London – In a new scientific achievement, US researchers have succeeded in deploying computer-linked systems to help move the hand and arm of a paralyzed man. The patient underwent an implantation of electrodes in his brain and limbs to stimulate inactive muscles and detect signals sent by the brain.
Bill Kochevar, 53, who was paralyzed below his shoulders in a cycling accident eight years ago, learned to use the system to lift a virtual arm and lift a cup towards his mouth to drink.
Thousands of people around the world suffer from paralysis caused by damages in the vertebral column, 300,000 out of them are from the United States, who might be able to benefit from this new technique which allows their brain and limbs to move without the need of their spine to pass signals.
In the study published in the “the Lancet”, researchers from the Case Western Reserve University in Cleveland, Ohio, and the Cleveland Functional Electrical Stimulation Center (FES) said the patient succeeded in moving his arm by using his thoughts.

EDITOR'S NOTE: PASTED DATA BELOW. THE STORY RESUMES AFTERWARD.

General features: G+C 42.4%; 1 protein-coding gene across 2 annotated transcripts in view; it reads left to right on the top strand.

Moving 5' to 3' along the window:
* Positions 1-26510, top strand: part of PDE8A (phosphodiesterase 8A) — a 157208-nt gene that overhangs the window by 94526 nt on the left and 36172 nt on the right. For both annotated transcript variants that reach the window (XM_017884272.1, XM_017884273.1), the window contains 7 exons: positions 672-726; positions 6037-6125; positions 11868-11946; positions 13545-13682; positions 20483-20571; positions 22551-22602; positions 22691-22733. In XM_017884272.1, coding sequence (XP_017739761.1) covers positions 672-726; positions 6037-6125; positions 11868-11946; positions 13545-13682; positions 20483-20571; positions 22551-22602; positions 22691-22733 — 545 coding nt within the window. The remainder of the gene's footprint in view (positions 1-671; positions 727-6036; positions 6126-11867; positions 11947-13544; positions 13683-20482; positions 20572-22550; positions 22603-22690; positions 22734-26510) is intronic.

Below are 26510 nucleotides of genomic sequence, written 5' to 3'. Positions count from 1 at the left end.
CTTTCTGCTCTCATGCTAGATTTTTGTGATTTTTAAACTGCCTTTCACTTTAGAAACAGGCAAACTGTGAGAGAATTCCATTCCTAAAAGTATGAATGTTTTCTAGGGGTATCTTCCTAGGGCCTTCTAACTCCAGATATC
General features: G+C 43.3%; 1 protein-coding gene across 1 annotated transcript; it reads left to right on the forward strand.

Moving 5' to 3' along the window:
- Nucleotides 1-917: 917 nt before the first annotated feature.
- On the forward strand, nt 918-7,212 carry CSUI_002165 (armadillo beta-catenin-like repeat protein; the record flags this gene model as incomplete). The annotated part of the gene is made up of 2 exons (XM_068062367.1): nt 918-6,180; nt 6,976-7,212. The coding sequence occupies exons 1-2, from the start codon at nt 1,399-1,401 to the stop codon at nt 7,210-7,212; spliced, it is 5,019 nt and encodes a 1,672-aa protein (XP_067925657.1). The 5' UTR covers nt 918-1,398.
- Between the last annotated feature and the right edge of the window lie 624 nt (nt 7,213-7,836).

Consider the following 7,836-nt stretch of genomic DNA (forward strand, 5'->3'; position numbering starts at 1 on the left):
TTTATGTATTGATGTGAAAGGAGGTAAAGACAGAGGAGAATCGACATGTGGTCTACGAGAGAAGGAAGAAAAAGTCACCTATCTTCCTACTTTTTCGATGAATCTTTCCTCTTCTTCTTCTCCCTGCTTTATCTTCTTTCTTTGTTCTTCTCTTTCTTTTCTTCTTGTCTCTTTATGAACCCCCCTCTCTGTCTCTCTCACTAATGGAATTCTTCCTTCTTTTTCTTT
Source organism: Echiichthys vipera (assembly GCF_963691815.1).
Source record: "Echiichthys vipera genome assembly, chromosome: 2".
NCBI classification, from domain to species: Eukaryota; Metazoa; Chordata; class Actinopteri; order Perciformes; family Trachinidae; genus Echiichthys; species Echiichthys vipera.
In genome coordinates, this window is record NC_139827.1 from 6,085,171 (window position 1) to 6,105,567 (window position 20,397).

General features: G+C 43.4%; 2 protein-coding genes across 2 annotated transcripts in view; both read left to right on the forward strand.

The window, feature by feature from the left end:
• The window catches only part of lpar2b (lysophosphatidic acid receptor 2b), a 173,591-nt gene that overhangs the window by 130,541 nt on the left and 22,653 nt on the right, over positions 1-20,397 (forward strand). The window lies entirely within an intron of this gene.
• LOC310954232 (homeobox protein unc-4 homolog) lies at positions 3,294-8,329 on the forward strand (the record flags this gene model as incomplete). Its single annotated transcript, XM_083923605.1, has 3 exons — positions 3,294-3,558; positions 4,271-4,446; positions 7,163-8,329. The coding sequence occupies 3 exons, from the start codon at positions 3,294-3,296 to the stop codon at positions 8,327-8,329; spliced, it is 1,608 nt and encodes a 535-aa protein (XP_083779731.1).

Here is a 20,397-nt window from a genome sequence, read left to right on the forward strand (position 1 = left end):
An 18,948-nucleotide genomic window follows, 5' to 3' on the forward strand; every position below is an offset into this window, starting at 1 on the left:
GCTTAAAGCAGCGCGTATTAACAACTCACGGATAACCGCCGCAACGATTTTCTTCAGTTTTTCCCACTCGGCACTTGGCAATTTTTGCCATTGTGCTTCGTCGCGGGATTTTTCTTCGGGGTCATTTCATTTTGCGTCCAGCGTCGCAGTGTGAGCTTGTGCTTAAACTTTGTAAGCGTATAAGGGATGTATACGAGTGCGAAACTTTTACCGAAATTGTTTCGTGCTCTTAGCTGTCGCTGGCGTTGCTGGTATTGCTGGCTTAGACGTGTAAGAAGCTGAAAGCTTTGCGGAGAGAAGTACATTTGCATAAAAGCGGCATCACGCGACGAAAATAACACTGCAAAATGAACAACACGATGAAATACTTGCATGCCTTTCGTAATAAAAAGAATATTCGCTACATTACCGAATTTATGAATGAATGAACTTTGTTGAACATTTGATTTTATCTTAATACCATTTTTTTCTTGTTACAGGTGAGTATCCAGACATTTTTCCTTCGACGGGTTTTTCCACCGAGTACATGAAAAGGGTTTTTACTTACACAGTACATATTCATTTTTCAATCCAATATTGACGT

The new method employs the functional electrical stimulation to fill the gap caused by the spine damage between the brain and the muscles. Researchers from Case University implanted electrodes on the surface of Mr. Kochevar’s brain, and developed a computer-linked system to record signals once he imagines moving his own arm and hand.
After the implantation surgery, Kochevar had to spend about four months to train the system to recognize the brain signals that indicated the task he wanted to perform. The researchers later succeeded in transforming the signals emitted by the brain into electrical pulses and used them in delivering orders to the electrodes implanted in the hand, wrist, elbow, and shoulder to motivate their muscles on contraction.
The patient trained on all the systems for over 12 months before he begun performing his daily tasks – like eating and drinking – he also carried around the implanted techniques for two years and survived few negative reactions that happened during the experiments.
Kochevar accomplished 11 out of 12 drinking attempts, and succeeded in eating food with spoons. Researchers said that after 45 weeks of follow-up, the patient seems strong and has maintained serious efforts. They added that his capability in moving his muscles has remarkably improved.
Dr. Bolu Ajiboye said the research is at an early stage, but we believe that this neuro-prosthesis could offer individuals with paralysis the possibility of regaining arm and hand functions to perform day-to-day activities.
Commenting on the paper, Dr. Steve Perlmutter of the University of Washington in the US considered the study was “groundbreaking” but warned that the “treatment is not nearly ready for the use outside the lab.